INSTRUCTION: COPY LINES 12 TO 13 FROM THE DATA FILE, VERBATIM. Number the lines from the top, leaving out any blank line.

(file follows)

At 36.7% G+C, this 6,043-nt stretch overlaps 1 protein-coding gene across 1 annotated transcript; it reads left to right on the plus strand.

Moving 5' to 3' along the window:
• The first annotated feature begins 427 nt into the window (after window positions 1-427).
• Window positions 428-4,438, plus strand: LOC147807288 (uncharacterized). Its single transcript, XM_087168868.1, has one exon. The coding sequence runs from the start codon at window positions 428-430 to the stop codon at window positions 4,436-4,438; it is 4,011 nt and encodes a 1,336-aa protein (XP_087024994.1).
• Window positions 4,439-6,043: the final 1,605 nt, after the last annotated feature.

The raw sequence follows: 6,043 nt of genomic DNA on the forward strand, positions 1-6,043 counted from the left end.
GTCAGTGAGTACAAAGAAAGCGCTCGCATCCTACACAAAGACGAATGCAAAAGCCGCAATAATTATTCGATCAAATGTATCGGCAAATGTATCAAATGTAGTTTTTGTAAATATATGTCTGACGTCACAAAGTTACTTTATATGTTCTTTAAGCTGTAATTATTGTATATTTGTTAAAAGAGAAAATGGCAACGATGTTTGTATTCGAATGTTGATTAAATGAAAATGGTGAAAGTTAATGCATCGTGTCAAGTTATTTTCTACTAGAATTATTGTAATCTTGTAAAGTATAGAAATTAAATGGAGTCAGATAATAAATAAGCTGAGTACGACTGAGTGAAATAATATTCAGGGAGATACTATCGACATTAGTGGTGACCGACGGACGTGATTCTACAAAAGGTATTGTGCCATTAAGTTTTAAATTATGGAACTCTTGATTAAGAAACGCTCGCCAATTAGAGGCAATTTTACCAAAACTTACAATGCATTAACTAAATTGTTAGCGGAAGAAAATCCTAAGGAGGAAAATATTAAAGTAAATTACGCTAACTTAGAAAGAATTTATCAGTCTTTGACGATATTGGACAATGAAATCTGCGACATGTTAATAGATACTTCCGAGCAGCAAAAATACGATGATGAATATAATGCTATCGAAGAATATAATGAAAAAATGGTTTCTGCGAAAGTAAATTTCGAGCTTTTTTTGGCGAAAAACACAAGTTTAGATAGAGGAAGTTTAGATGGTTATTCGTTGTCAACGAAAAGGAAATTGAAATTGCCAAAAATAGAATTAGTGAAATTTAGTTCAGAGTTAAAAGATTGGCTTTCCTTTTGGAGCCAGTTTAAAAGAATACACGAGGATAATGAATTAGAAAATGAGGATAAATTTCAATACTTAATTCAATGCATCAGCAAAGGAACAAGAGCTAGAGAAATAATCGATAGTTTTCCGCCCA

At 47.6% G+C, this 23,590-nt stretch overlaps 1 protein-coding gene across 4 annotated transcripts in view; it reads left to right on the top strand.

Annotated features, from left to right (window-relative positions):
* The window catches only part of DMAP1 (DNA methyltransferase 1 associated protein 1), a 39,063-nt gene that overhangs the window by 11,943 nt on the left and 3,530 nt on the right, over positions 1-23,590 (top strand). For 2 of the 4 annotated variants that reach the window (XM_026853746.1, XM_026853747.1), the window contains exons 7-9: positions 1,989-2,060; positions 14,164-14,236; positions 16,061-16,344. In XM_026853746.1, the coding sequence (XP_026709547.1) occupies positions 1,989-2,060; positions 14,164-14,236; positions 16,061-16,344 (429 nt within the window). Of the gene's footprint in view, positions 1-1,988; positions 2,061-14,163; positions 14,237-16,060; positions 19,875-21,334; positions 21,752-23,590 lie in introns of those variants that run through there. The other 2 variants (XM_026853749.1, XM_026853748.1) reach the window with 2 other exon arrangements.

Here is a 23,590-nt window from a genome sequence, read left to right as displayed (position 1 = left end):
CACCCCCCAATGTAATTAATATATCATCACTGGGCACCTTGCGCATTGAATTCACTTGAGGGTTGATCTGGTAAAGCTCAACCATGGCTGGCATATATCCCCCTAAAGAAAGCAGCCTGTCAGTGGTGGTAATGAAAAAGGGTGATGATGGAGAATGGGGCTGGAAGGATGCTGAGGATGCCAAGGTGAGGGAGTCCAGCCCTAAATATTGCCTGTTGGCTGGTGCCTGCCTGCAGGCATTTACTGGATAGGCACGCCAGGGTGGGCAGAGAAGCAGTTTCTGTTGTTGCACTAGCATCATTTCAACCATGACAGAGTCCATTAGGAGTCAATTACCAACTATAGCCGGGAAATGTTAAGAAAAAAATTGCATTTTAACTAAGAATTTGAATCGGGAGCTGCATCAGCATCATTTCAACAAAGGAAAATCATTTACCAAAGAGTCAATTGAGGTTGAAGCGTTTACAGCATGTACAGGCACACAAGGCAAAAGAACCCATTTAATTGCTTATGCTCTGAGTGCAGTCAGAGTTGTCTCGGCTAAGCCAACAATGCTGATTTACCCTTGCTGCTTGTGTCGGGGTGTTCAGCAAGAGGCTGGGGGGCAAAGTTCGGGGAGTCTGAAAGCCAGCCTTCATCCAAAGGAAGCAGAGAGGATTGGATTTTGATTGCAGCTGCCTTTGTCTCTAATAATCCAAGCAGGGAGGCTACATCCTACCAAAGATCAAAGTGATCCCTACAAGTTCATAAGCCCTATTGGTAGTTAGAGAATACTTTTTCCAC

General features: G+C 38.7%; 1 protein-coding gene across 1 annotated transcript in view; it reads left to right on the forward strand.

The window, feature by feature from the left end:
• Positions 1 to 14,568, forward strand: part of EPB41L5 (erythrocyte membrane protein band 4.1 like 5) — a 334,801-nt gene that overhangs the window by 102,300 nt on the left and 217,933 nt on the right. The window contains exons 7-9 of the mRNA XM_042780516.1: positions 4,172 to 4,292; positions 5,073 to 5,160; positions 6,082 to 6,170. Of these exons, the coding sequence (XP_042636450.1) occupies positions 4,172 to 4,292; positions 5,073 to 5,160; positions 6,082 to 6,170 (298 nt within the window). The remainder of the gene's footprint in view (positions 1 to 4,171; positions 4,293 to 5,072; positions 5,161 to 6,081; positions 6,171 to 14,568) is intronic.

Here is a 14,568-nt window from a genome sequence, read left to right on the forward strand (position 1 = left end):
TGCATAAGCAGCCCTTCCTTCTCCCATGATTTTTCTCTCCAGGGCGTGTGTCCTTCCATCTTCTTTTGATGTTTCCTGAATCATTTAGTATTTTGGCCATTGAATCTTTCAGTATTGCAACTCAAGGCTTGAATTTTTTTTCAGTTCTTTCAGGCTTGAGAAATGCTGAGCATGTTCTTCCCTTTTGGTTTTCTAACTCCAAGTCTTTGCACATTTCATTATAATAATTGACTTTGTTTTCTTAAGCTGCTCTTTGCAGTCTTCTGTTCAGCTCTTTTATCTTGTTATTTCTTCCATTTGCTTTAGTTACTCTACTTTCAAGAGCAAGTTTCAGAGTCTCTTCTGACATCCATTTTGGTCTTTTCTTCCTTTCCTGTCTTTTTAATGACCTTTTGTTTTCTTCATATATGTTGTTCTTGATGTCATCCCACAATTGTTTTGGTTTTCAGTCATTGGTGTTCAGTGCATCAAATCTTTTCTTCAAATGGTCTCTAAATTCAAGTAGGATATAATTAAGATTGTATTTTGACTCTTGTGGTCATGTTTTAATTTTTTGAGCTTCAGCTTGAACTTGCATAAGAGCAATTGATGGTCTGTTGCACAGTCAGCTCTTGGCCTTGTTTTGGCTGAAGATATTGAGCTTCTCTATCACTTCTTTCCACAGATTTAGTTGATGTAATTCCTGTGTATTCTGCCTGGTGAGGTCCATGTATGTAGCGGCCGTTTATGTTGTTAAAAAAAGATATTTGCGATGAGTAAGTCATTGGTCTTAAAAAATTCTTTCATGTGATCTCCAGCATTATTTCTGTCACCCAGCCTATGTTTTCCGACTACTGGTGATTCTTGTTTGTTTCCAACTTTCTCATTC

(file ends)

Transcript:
CACCCCCCAATGTAATTAATATATCATCACTGGGCACCTTGCGCATTGAATTCACTTGAGGGTTGATCTGGTAAAGCTCAACCATGGCTGGCATATATCCCCCTAAAGAAAGCAGCCTGTCAGTGGTGGTAATGAAAAAGGGTGATGATGGAGAATGGGGCTGGAAGGATGCTGAGGATGCCAAGGTGAGGGAGTCCAGCCCTAAATATTGCCTGTTGGCTGGTGCCTGCCTGCAGGCATTTACTGGATAGGCACGCCAGGGTGGGCAGAGAAGCAGTTTCTGTTGTTGCACTAGCATCATTTCAACCATGACAGAGTCCATTAGGAGTCAATTACCAACTATAGCCGGGAAATGTTAAGAAAAAAATTGCATTTTAACTAAGAATTTGAATCGGGAGCTGCATCAGCATCATTTCAACAAAGGAAAATCATTTACCAAAGAGTCAATTGAGGTTGAAGCGTTTACAGCATGTACAGGCACACAAGGCAAAAGAACCCATTTAATTGCTTATGCTCTGAGTGCAGTCAGAGTTGTCTCGGCTAAGCCAACAATGCTGATTTACCCTTGCTGCTTGTGTCGGGGTGTTCAGCAAGAGGCTGGGGGGCAAAGTTCGGGGAGTCTGAAAGCCAGCCTTCATCCAAAGGAAGCAGAGAGGATTGGATTTTGATTGCAGCTGCCTTTGTCTCTAATAATCCAAGCAGGGAGGCTACATCCTACCAAAGATCAAAGTGATCCCTACAAGTTCATAAGCCCTATTGGTAGTTAGAGAATACTTTTTCCAC

General features: G+C 38.7%; 1 protein-coding gene across 1 annotated transcript in view; it reads left to right on the forward strand.